When it comes to social media, according to marketing guru Jay Baer, “the end goal is action, not eyeballs.”
If you can get lots of people to view, consume and enjoy your content, great! But the objective is to convert fans into customers. The only way to know if you’re succeeding, is to measure the right metrics.
Understanding The Different Classes Of Metrics
So, the obvious question is… what are the right metrics to measure? Are the number of click-throughs the most telling statistic? Not if you’re optimized for sharing. Bounce rate is critical — unless you’re only focused on getting big numbers of unique visits. Before you decide which metrics are meaningful, you have to understand the meaning of the metrics.
Social media metrics can generally be broken down into four categories:
- Consumption metrics measure the sheer number of people who viewed, read, downloaded, listened to or otherwise absorbed your content.
- Sharing metrics measure how much your content resonated with your audience and how frequently they shared it on their own channels.
- Lead-generation metrics reveal how frequently your content resulted in the generation of a lead.
- Sales metrics show which elements actually led to a sale
Keep An Eye On Vanity Metrics, But Don’t Obsess
It is easy to focus on “vanity metrics” like followers, friends, likes and shares. Don’t spend too much time analyzing these feel-good metrics. They usually don’t tell the whole story. For example, Entrepreneur points out that Follows, Likes and even social actions such as Shares and Retweets can come from bots. Bots rarely become paying customers.
Also, these actions often come from people who are not your target customers, which represent the bulk of your followers. Finally, shares or mentions can come from trolls, competitors or other online saboteurs who are trashing your brand instead of empowering it.
Conversation, Applause And Amplification Rates: 3 Parts of 1 Super-Metric
Don’t confuse vanity metrics with conversation rate, applause rate and amplification rate, which combine to become the single most dominant page-level metric. When measured together, these three categories might just be the most revealing and actionable metrics on all social media.
When you look at them at the same time, you can analyse the level, and more importantly the kind of engagement that your content generates. The key is to look for lopsided disproportions among the three individual metrics. For example, if a Facebook post gets many comments (conversation) but gets very few likes (applause), there is a strong chance that the post was viewed in a negative light and most of the comments were bad.
It’s important to bear in mind that the most important metric is based on your KPI. If you are running a Facebook store, you may choose to measure ROI – what are the sales derived from your investment in that Facebook ads campaign? If you are running a branding campaign to alert the general public that your company is involved in non-profit work, your KPIs would be based on impressions, and your focus would then be on tracking CPM.
Diving Deeper Into ROI: Measure Revenue Per Channel
If you’re not measuring return on investment, what are you measuring? But as more and more channels become available with the release of every new app and the launch of every new social site, it becomes ever more important to break down ROI per channel. One proponent of this strategy gives the following example of what an ROI per channel analysis looks like in real life:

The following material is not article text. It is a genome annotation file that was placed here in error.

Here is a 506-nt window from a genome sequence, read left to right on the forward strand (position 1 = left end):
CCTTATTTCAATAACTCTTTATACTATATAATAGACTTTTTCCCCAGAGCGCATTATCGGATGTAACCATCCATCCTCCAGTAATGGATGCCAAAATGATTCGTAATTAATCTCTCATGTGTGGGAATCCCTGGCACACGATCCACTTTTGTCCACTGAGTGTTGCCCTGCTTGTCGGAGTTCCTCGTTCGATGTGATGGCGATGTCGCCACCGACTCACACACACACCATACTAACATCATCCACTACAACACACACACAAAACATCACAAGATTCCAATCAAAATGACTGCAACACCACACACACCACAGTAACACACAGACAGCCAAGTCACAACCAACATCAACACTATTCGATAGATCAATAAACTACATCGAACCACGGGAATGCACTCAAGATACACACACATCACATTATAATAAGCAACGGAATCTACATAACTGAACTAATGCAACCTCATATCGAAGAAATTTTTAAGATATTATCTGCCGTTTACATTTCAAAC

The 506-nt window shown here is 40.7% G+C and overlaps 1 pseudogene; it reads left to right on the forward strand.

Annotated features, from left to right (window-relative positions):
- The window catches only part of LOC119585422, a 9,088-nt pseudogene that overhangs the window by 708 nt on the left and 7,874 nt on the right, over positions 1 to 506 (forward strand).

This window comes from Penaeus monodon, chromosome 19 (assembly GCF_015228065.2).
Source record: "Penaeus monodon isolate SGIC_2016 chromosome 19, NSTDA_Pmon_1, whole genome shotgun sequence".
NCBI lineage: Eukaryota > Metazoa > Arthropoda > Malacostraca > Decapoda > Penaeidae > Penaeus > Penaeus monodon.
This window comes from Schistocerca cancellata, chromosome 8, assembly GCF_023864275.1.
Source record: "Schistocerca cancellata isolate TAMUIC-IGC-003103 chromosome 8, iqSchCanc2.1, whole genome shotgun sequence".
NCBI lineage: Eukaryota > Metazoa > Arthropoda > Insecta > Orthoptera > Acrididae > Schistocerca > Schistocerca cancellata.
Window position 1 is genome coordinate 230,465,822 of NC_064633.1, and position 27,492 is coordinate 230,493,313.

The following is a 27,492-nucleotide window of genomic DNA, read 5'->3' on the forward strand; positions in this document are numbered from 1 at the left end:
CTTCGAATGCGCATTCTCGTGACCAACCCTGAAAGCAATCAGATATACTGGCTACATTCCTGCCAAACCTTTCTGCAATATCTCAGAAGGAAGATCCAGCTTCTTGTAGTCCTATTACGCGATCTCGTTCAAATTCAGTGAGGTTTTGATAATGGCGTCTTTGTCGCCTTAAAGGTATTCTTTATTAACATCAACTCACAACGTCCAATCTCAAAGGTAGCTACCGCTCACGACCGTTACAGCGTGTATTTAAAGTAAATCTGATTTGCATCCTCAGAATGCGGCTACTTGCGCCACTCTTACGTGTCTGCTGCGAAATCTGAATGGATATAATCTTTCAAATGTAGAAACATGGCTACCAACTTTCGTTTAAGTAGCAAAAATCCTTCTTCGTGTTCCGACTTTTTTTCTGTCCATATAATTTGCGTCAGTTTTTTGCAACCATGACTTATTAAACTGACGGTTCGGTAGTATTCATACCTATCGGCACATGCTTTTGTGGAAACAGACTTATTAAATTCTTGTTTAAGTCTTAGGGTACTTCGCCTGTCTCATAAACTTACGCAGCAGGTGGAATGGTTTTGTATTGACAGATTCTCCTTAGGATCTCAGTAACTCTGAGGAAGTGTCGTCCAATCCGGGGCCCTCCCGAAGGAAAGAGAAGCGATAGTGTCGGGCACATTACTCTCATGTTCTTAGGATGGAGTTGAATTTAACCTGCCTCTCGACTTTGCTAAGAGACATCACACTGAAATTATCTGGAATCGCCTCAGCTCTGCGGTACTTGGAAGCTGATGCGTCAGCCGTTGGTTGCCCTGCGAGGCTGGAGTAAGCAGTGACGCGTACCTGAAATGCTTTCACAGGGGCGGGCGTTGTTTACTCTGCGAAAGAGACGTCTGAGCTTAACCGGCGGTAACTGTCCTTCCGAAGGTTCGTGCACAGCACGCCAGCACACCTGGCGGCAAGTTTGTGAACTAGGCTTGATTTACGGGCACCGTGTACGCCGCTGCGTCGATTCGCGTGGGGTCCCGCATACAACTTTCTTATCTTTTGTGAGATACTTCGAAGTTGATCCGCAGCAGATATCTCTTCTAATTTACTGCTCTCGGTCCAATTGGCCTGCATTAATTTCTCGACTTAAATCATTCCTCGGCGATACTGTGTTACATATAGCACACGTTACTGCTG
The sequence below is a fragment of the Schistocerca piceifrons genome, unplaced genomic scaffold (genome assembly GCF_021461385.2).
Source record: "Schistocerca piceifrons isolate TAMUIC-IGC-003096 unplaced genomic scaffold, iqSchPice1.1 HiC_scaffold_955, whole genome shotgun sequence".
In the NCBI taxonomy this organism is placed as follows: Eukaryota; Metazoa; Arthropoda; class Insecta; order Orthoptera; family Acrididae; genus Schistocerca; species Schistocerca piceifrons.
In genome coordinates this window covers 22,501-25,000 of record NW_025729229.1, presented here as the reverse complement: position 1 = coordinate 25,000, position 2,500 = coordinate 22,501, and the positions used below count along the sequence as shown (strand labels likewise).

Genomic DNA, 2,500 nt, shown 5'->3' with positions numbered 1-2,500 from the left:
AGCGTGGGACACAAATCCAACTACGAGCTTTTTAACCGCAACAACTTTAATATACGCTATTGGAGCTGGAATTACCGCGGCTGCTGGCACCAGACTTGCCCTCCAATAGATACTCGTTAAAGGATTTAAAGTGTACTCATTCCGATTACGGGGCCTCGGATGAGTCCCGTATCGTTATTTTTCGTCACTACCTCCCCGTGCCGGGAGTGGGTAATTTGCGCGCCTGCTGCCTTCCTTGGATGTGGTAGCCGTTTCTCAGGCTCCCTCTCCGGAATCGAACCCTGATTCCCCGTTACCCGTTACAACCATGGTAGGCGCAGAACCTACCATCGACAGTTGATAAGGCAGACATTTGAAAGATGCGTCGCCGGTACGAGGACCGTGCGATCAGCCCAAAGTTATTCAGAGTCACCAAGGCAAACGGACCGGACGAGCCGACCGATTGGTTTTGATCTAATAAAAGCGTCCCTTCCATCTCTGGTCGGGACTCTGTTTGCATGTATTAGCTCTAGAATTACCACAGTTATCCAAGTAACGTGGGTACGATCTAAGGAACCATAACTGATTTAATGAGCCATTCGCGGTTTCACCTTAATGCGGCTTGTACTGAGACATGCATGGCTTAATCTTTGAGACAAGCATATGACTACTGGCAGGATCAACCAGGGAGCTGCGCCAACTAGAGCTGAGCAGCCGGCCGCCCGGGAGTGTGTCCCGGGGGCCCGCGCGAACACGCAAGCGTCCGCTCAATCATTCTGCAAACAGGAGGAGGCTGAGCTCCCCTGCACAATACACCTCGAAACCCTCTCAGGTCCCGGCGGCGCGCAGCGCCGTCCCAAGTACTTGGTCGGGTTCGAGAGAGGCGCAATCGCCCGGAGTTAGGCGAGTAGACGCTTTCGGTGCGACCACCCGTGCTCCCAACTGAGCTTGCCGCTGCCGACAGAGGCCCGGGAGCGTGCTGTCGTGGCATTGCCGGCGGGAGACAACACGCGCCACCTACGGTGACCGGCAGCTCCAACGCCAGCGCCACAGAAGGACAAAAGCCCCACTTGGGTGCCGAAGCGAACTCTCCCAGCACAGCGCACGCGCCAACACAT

Someone spends $50 on a purchase from your website after their fifth visit. They came to your site twice from organic search, twice from social media and once from email. The calculation for ROI per channel would break down as:
- – Social: $20
- – Search: $20
- – Email: $10
Move Beyond Aggregate Data By Measuring Lead Growth
Aggregate data, such as mentions or follows, can give a good general snapshot of brand awareness. But your goal should be to understand the origin of your targeted leads. Utilize attribution programs like Convertro and Marketo to find out which social campaigns are encouraging conversion growth or positive leads. Programs like these will reveal how many times a customer has to open an email, visit your page or interact on social media before they buy something. Some programs can help you take this analysis to a granular level by assigning relative weight to different actions, which helps to reveal which actions played the most direct role in every conversion.
Everyone knows how to measure obvious “win” metrics like conversion rate. But like a wide receiver catching a touchdown in the end zone during a football game, a conversion is the final result of many other things happening correctly and in the correct order. If the tight end misses a block, or the running back blows the play-action fake, the quarterback never gets to throw the ball, and the receiver never catches the touchdown pass. If you’re a coach, your strategy can’t be to catch more touchdown passes. You need to analyse film from last week’s game to see what went right, and what went wrong throughout the entire play. Metrics like ROI per channel and lead growth, are less obvious than conversion rate, but without them, you’ve lost the game.
More from Experts Talk
Things are heating up fast between Facebook and publishers, and media mogul Rupert Murdoch thinks he has the solution: Facebook …
We may finally have a better idea about why Facebook pulled the plug on M, its AI-powered personal assistant.